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Dr. McCann is a psychiatrist and directs the Anxiety Disorders program at Johns Hopkins Medicine. Learn more about Dr. McCann.
The association between anxiety and heart disease has not been as fully studied as the relationship between depression and heart disease. However, Dr. Una McCann, Professor of Psychiatry and Behavioral Sciences, Johns Hopkins School of Medicine, believes the connection is strong.
“It’s my view and my personal clinical experience that anxiety disorders can play a major role in heart disease,” says Dr. McCann. “I believe that a really careful look at anxiety would reveal the ways it can severely impact heart disease, both as a contributing factor and as an obstacle in recovery.”
A natural reaction to a sudden heart attack can be similar to post-traumatic stress disorder:
When someone is anxious, their body reacts in ways that can put an extra strain on their heart. The physical symptoms of anxiety can be especially damaging among individuals with existing cardiac disease.
Anxiety may have an association with the following heart disorders and cardiac risk factors:
Anxiety disorders come with a high degree of fear and uncertainty. When this fear and certainty keeps the heart attack or heart disease patient from following the advice and treatment plan of their cardiologist, it can have a major impact on recovery. Anxiety can interfere with:
Anxiety disorders fall into several categories. Here are a few of them:
Panic attacks and heart attacks can share similar if not identical symptoms. Anyone suffering from sudden and severe chest pain—whether being treated for anxiety disorder or not— should go to the emergency room. The physician will test the patient’s blood for specific heart muscle enzymes. If none are found, it’s usually not a heart attack.
A cardiologist sensitive to the issues of anxiety and depression will know how to sort out panic attack symptoms from heart attack symptoms, and will be able to refer the patient for treatment for panic disorder or any other type of anxiety.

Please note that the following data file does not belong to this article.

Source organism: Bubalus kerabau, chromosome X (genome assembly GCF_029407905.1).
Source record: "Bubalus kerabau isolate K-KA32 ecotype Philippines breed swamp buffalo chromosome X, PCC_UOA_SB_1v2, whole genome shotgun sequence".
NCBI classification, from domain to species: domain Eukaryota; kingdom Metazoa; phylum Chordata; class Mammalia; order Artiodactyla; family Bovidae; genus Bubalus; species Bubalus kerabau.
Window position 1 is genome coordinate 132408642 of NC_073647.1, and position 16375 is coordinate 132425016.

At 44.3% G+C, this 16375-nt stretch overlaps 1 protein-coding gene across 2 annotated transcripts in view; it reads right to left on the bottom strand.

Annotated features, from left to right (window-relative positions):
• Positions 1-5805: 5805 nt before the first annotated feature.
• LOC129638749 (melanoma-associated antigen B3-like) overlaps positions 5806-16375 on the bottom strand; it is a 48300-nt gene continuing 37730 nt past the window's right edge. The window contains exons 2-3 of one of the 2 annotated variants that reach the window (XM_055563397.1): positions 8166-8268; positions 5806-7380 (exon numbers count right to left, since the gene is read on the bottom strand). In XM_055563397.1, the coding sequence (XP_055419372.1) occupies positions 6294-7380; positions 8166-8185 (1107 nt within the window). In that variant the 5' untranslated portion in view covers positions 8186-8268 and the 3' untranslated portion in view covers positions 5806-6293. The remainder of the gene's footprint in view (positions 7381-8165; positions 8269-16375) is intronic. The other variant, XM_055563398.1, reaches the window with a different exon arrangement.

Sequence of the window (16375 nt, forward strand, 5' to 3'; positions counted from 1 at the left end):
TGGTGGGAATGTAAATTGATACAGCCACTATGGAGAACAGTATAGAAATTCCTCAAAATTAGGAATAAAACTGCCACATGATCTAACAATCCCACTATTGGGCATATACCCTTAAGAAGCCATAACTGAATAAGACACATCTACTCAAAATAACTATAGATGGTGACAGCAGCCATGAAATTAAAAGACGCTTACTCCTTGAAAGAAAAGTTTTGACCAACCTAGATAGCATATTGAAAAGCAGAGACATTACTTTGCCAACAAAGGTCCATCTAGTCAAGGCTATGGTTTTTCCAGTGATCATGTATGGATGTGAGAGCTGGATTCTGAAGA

It’s important to differentiate normal anxiety from the more severe type. Does the anxiety interfere with your family life or keep you from being productive in your professional life? Does it restrict you from engaging in the activities you like? If the answer is yes, then it’s the kind of anxiety that may require some degree of therapy or medical attention.
Depending on the duration, severity, and type of anxiety, treatment can include therapy, medication, or a combination of both. A common and effective method of treatment is cognitive behavioral therapy (CBT), which involves three main components:
Women are about twice as likely as men to experience panic disorder, generalized anxiety disorder (PTSD), social phobia, and anxiety disorders when taken as a whole. Women are also more likely than men to get post-traumatic stress disorder, even though men are more likely to be exposed to violent and dangerous situations.
One reason may be that the types of traumas that women experience most—sexual trauma and rape—are more likely to lead to post-traumatic stress disorder. PTSD is one of the many types of anxiety that can put stress on the heart.
“Just like a major heart attack, a burn is a horrible thing, says Dr. McCann. “About 33% of patients who have really severe burns develop post-traumatic stress disorder. Which makes us wonder about the 66% who do not get PTSD. We think genes are a huge part of it. We’re currently researching whether this same genetic vulnerability holds true for cardiac disease.”